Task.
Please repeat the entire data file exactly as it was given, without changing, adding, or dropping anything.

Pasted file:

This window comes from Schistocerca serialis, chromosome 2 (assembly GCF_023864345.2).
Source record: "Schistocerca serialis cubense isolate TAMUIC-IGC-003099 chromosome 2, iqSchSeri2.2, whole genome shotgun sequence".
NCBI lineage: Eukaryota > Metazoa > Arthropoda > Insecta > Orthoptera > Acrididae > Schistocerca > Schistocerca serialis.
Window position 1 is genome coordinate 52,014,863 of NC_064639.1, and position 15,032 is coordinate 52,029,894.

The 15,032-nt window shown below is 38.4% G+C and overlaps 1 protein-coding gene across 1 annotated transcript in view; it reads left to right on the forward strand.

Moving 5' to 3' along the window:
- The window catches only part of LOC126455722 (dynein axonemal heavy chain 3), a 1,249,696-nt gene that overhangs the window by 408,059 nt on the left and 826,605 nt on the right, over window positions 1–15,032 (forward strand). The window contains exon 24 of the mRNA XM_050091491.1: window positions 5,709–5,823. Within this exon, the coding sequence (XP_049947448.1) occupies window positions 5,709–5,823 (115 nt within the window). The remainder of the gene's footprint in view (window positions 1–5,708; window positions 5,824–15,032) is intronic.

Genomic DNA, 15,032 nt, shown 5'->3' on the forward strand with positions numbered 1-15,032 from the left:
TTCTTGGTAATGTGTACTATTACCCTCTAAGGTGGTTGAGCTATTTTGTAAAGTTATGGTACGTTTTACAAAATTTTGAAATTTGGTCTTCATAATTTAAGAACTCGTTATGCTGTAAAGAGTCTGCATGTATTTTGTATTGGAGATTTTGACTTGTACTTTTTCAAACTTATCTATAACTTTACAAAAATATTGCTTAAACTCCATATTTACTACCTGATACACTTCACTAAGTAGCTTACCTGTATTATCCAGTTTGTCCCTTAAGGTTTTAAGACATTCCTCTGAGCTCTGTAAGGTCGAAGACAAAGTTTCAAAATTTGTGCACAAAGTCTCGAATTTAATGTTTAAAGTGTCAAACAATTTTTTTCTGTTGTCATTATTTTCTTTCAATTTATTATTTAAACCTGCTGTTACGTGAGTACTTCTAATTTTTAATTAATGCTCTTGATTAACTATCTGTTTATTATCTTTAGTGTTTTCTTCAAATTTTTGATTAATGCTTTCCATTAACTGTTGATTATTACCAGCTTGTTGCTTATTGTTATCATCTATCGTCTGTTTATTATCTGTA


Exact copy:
This window comes from Schistocerca serialis, chromosome 2 (assembly GCF_023864345.2).
Source record: "Schistocerca serialis cubense isolate TAMUIC-IGC-003099 chromosome 2, iqSchSeri2.2, whole genome shotgun sequence".
NCBI lineage: Eukaryota > Metazoa > Arthropoda > Insecta > Orthoptera > Acrididae > Schistocerca > Schistocerca serialis.
Window position 1 is genome coordinate 52,014,863 of NC_064639.1, and position 15,032 is coordinate 52,029,894.

The 15,032-nt window shown below is 38.4% G+C and overlaps 1 protein-coding gene across 1 annotated transcript in view; it reads left to right on the forward strand.

Moving 5' to 3' along the window:
- The window catches only part of LOC126455722 (dynein axonemal heavy chain 3), a 1,249,696-nt gene that overhangs the window by 408,059 nt on the left and 826,605 nt on the right, over window positions 1–15,032 (forward strand). The window contains exon 24 of the mRNA XM_050091491.1: window positions 5,709–5,823. Within this exon, the coding sequence (XP_049947448.1) occupies window positions 5,709–5,823 (115 nt within the window). The remainder of the gene's footprint in view (window positions 1–5,708; window positions 5,824–15,032) is intronic.

Genomic DNA, 15,032 nt, shown 5'->3' on the forward strand with positions numbered 1-15,032 from the left:
TTCTTGGTAATGTGTACTATTACCCTCTAAGGTGGTTGAGCTATTTTGTAAAGTTATGGTACGTTTTACAAAATTTTGAAATTTGGTCTTCATAATTTAAGAACTCGTTATGCTGTAAAGAGTCTGCATGTATTTTGTATTGGAGATTTTGACTTGTACTTTTTCAAACTTATCTATAACTTTACAAAAATATTGCTTAAACTCCATATTTACTACCTGATACACTTCACTAAGTAGCTTACCTGTATTATCCAGTTTGTCCCTTAAGGTTTTAAGACATTCCTCTGAGCTCTGTAAGGTCGAAGACAAAGTTTCAAAATTTGTGCACAAAGTCTCGAATTTAATGTTTAAAGTGTCAAACAATTTTTTTCTGTTGTCATTATTTTCTTTCAATTTATTATTTAAACCTGCTGTTACGTGAGTACTTCTAATTTTTAATTAATGCTCTTGATTAACTATCTGTTTATTATCTTTAGTGTTTTCTTCAAATTTTTGATTAATGCTTTCCATTAACTGTTGATTATTACCAGCTTGTTGCTTATTGTTATCATCTATCGTCTGTTTATTATCTGTA